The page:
STARLAB’s return to local camp gives kids a rare opportunity

The portable inflatable planetarium STARLAB will be parking again at the Ahwatukee Swim & Tennis Center right in time for the 50th anniversary of man’s landing on the moon next week.

Kids have a chance to do something next week at the Ahwatukee Swim & Tennis Center that they can’t do in Phoenix: see the full radiance of the starlit night sky.

And they’ll be doing it right during the week that the world marks the 50th anniversary of man’s first walk on the moon.

For the second time this summer, Arizona State University is bringing STARLAB to the center, 4700 E. Warner Road, as part of its summer STEM and Sports Camp series – next week being “Space Week.”

The weeklong camps have been geared toward combining outdoor/indoor physical activity with programs aimed at interesting kids 6-12 in science, technology, engineering and math.

STARLAB is basically a inflatable portable planetarium.

But that description doesn’t do just to what it does, said Marni Anbar, who created the Discover Room at Colina Elementary and who has been working with ASU to conduct STARLAB visits the last five or six years at Colina Elementary and Cielo in Chandler.

“The kids love it,” said Anbar, a consultant who worked with the Swim & Tennis Center to arrange STARLAB’s appearances.

“The kids love the novelty of it,” she said. “It’s sort of magical. They see it inflate and a projector shows the night sky the way kids in urban areas never see it unless they go camping where there is no artificial light.

“They see the magnificence and the wonder of the universe.”

As they watch constellations change, the children also get to see the constellations and a guide takes them through a discussion of the Greek mythology behind those like Orion or Andromeda.

But then they begin to discuss how other cultures such as the Mayans and Chinese interpreted the same constellations and what stories from their heritage were attached to them.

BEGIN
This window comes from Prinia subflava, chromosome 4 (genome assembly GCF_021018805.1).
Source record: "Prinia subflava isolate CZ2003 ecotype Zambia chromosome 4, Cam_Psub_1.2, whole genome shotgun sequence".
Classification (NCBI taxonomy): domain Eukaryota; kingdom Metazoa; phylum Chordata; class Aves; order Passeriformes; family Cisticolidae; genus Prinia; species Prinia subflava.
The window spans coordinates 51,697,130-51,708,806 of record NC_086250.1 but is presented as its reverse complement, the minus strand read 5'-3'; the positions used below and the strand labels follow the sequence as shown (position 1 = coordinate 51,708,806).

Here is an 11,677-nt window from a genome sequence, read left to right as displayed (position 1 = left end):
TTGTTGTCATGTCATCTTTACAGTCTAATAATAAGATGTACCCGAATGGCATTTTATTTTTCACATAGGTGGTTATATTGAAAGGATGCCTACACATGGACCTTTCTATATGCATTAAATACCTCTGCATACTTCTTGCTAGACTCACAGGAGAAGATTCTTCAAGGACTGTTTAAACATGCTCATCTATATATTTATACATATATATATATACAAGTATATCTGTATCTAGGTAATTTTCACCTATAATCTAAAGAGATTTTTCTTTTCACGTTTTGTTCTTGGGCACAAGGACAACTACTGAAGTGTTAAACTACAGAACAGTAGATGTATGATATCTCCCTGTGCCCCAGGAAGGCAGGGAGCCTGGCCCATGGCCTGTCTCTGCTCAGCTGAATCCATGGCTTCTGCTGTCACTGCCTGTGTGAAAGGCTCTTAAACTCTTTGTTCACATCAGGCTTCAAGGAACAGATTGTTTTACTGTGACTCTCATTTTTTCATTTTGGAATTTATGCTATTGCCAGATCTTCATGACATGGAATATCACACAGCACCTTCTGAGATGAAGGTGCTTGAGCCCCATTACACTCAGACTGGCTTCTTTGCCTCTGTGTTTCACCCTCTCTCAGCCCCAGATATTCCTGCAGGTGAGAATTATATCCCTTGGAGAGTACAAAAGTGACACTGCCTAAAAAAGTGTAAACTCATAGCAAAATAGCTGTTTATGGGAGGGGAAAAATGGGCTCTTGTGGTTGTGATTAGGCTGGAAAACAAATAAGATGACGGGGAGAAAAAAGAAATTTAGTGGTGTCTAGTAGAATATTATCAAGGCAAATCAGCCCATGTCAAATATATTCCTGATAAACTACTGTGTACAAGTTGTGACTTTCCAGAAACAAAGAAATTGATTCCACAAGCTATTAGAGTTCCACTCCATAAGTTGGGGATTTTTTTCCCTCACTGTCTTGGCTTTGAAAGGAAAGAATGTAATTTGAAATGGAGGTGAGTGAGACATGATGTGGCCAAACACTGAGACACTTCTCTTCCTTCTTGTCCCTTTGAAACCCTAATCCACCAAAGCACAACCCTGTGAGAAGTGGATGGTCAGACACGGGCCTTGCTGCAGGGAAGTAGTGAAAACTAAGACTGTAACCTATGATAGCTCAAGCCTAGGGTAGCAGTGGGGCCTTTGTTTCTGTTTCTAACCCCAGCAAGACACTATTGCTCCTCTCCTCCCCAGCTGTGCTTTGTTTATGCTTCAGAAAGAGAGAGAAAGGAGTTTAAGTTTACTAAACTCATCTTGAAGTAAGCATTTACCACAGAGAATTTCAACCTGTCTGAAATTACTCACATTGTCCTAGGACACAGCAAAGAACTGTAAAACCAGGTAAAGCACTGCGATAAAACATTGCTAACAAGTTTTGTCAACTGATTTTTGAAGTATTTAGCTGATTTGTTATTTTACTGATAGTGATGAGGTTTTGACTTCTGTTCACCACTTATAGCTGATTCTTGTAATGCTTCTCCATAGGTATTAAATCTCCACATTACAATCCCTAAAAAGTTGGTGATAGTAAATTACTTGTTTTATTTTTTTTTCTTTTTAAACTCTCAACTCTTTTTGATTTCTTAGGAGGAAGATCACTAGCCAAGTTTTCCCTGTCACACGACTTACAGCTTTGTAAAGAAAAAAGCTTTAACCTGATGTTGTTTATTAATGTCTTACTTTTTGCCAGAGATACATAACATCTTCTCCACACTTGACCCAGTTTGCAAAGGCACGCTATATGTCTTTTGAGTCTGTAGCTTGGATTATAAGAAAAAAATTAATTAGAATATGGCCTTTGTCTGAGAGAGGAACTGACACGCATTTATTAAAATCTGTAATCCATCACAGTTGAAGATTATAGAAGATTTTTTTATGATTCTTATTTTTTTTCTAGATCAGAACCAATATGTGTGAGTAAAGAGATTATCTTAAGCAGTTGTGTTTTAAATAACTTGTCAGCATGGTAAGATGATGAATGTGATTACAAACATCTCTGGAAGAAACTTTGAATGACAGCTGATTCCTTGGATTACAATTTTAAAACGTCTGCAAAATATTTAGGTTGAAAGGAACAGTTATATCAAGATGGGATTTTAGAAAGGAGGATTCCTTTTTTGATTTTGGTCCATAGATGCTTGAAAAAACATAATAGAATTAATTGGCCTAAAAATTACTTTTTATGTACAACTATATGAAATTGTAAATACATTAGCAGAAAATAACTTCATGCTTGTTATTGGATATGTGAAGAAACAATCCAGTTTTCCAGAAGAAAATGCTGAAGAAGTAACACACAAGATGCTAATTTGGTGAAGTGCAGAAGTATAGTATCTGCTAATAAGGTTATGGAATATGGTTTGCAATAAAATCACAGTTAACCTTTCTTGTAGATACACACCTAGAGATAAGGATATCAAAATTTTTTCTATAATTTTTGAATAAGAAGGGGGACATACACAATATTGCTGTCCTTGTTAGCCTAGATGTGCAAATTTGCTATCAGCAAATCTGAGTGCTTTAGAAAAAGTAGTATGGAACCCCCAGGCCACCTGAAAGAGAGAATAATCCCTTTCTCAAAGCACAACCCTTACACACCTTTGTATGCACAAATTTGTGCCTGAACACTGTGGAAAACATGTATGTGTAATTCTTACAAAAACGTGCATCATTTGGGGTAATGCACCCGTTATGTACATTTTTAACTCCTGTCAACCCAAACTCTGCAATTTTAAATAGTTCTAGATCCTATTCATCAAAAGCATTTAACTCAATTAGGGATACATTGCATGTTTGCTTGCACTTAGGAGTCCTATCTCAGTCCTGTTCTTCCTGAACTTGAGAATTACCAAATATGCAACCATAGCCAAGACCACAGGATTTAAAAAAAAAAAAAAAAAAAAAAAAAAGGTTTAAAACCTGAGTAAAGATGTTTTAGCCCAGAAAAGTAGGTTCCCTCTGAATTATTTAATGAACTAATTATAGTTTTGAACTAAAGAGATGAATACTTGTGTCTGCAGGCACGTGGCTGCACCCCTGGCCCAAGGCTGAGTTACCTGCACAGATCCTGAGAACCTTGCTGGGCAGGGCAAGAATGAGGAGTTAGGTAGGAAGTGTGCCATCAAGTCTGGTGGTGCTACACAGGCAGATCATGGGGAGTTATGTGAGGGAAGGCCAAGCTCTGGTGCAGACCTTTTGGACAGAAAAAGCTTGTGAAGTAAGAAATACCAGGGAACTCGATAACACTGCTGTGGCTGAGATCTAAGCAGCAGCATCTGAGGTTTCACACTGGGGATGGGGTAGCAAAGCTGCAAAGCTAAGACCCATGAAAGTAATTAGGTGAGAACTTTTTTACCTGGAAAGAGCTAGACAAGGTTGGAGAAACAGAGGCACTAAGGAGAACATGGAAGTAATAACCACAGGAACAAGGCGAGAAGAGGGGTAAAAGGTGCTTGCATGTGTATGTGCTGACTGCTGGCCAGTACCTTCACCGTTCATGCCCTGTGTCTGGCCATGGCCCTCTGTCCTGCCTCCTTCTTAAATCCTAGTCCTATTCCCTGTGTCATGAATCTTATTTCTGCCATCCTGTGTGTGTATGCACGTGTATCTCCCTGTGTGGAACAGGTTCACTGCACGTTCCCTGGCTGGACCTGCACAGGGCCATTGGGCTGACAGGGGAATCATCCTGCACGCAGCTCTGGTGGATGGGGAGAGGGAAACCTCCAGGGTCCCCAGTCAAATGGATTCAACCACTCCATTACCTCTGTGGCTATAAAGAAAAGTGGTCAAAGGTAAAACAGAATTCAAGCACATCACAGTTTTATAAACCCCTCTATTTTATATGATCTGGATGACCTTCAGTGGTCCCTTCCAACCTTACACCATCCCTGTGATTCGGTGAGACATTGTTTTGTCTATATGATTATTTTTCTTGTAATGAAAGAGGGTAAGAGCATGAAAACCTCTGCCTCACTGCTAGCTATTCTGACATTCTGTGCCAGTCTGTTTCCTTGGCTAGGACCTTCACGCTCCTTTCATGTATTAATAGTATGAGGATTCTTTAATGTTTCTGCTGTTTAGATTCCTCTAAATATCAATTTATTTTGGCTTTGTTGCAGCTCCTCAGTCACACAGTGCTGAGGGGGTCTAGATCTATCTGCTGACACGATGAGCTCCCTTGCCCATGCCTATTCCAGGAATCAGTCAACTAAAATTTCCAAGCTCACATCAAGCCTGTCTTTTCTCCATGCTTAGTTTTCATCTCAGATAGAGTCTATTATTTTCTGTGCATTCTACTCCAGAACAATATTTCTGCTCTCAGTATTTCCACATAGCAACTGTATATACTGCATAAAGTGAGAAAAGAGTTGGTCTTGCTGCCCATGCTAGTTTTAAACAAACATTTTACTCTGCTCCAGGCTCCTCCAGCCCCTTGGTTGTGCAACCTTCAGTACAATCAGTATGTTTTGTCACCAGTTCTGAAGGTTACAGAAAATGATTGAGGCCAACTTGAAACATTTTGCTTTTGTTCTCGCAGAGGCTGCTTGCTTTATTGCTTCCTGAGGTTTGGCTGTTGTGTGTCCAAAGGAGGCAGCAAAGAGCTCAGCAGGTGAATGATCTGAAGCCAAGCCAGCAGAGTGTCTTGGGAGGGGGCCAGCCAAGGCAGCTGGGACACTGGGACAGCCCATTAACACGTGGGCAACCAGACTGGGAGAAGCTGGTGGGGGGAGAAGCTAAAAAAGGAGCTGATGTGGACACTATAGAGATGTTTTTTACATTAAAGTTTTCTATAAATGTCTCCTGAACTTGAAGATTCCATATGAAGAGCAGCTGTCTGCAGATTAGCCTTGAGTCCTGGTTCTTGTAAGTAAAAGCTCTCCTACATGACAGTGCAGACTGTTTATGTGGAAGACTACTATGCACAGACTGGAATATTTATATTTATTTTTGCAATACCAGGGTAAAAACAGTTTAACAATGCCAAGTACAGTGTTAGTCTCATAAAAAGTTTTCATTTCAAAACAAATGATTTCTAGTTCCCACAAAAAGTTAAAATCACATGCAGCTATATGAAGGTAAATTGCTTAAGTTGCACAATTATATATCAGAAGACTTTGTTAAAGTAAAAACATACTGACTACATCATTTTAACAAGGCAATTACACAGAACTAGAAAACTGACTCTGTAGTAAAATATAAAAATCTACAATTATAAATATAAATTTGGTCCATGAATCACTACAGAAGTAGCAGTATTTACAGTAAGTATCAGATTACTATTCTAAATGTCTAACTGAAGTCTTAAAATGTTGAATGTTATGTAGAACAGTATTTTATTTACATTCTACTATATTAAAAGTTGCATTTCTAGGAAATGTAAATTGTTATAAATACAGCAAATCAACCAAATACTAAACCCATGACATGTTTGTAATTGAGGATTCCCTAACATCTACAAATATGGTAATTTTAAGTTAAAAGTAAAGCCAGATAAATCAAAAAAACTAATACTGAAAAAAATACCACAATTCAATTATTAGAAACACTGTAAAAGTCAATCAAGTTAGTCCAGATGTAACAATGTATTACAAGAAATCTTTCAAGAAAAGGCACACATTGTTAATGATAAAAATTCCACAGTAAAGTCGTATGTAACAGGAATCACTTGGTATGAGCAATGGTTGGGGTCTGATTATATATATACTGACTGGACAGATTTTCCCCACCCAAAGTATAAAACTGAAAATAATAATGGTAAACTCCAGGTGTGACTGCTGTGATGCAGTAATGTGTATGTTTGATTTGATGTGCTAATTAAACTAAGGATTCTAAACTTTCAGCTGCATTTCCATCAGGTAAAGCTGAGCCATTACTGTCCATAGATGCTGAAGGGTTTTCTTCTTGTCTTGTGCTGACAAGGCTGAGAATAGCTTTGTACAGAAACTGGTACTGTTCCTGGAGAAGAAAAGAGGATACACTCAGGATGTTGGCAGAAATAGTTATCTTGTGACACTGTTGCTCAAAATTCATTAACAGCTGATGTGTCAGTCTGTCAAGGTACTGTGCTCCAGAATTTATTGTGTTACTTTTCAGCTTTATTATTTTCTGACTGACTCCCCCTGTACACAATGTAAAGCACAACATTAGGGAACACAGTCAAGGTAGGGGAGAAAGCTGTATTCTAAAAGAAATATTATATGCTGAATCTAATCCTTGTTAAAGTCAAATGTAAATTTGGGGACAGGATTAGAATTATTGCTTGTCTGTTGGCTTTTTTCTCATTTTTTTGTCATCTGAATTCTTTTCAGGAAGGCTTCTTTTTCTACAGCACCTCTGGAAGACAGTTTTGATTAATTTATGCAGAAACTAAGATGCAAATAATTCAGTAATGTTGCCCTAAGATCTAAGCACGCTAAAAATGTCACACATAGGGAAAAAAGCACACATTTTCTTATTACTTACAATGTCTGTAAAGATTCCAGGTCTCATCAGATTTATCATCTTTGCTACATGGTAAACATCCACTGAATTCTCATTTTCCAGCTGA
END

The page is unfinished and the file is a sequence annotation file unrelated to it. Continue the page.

But it doesn’t stop with a discussion of the stars and mythologies of ancient and contemporary cultures, Anbar noted.

“We also have science,” she said. “So we can ask them why Orion has a red star and a blue star.We stimulate that sense of wonder and then stimulate their curiosity.”

Center director Susan Hyden said kids next week “will learn about phases, eclipses, and features on the moon’s surface. With the anniversary of Apollo 11, we will explore the famous moon landings.

“When exploring the Earth, campers will learn about weather patterns, ocean currents, time zones, and current events. Guest educators will bring the Earth and moon to life,” she added, noting the week is “packed with experiments, creativity, diverse interactions, and physical activity.”

“This camp provides a wide variety of STEM activities that spark imagination, creativity, and learning in a fun and relaxed environment,” Hyden said, noting it “promotes kids to immerse themselves in a science and engineering-rich environment, with the goal being to stimulate a sustained interest in these disciplines.”

And they also can play tennis and swim.

The camp runs 8:30 a.m. to 3:30 p.m.  Monday through Friday. The cost is $220 per week with a 10% sibling discount. 

Information/registration: or 480-893-3431.

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